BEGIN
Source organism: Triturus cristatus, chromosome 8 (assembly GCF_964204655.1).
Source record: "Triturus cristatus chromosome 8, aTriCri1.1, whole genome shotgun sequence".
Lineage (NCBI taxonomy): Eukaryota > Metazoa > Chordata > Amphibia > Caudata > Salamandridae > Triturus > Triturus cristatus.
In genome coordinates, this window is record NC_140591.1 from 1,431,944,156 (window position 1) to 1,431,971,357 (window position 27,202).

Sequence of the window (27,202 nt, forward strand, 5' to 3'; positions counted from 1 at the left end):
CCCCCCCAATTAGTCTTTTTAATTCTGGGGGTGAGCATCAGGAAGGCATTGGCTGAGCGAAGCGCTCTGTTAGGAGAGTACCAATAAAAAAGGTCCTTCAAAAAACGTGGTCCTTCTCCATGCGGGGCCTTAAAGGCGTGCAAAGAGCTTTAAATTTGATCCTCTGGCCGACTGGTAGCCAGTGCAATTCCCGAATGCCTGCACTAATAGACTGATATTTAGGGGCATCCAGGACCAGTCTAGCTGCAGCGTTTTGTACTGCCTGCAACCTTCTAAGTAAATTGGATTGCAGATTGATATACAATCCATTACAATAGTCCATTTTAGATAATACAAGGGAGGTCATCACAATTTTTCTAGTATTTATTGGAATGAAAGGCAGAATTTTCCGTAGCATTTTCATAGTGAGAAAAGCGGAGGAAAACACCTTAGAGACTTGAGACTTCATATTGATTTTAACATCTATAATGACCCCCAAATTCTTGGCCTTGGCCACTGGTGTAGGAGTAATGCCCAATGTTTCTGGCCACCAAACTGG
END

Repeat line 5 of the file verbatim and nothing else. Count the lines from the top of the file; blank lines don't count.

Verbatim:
Sequence of the window (27,202 nt, forward strand, 5' to 3'; positions counted from 1 at the left end):